October is Pregnancy and Infant Loss Awareness Month, and Comanche County Memorial Hospital wants families to know they aren’t alone and there is support.

Tonya Defoor, a board-certified lactation consultant, said a remembrance tree is set up by the cafeteria each year for anyone who wants to hang up a butterfly in honor of the loss of their baby, whether it’s a stillbirth, miscarriage, SIDS, or any other cause at any point during pregnancy or infancy.

“We want people to remember their babies, and we want them to know that we remember them too,” she said. “So, each year, we set up a booth downstairs, normally by the cafeteria, where people can come and hand a butterfly in remembrance of their baby.”

Defoor said due to COVID, the last few years, they only had butterflies from hospital staff, but it still filled the tree.

The loss never goes away, so they leave the remembrance tree up year round.

“We actually leave our tree out there, in front of Labor and Delivery year around, so that way anybody that wants to put out a butterfly they can do that,” she said.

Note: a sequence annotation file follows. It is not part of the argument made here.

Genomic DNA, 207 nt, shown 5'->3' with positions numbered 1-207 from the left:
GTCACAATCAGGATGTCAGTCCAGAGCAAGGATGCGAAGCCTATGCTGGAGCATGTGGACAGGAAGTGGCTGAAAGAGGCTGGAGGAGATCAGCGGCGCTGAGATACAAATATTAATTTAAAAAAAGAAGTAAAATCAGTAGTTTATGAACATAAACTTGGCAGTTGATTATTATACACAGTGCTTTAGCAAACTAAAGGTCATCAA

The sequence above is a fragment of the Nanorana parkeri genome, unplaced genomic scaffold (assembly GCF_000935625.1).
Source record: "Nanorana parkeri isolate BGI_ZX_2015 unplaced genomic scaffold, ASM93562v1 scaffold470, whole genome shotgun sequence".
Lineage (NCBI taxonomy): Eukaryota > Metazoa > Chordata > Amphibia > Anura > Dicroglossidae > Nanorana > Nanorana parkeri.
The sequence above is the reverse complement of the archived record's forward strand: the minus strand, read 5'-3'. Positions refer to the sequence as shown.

Defoor said there is a stigma about infant losses, and she’s hoping to help change that.

“People like to make comments of ‘it was too early’ or ‘ oh you can have another baby’ things like that,” Defoor said. “That’s just hurtful, and these moms need all the resources to be able to cope with their losses and with us having this awareness. It helps them to hopefully be more comfortable talking about their losses.

Since CCMH started the infant and pregnancy loss committee roughly three years ago, Defoor has seen the conversation change.

“Even then, there were lots of people that I work with, and have worked with for years, that I had no idea they had an infant loss, and making this more out in the public, people are able to be able to talk their losses,” she said.

If a loss happens, they try to help their families feel supported and give them the resources they need. Defoor said they give their moms a chance to have pictures with their babies.

“They can hold their baby,” Defoor said. “We have our caring cradle, which is a cooling cradle that looks like a bassinet that they can keep at their bedside so they can keep their infant loss in the bassinet, so that way, if somebody was to walk into the room, they would just see a bassinet laying there. It helps preserve their baby at their bedside versus having to be kept in a cool room in order to preserve the baby.”

Defoor said they try to make molds of the baby’s hands and feet along with a bracelet with their name on it. She says parents are always welcome to come by the hospital and talk about their loss if they need to.

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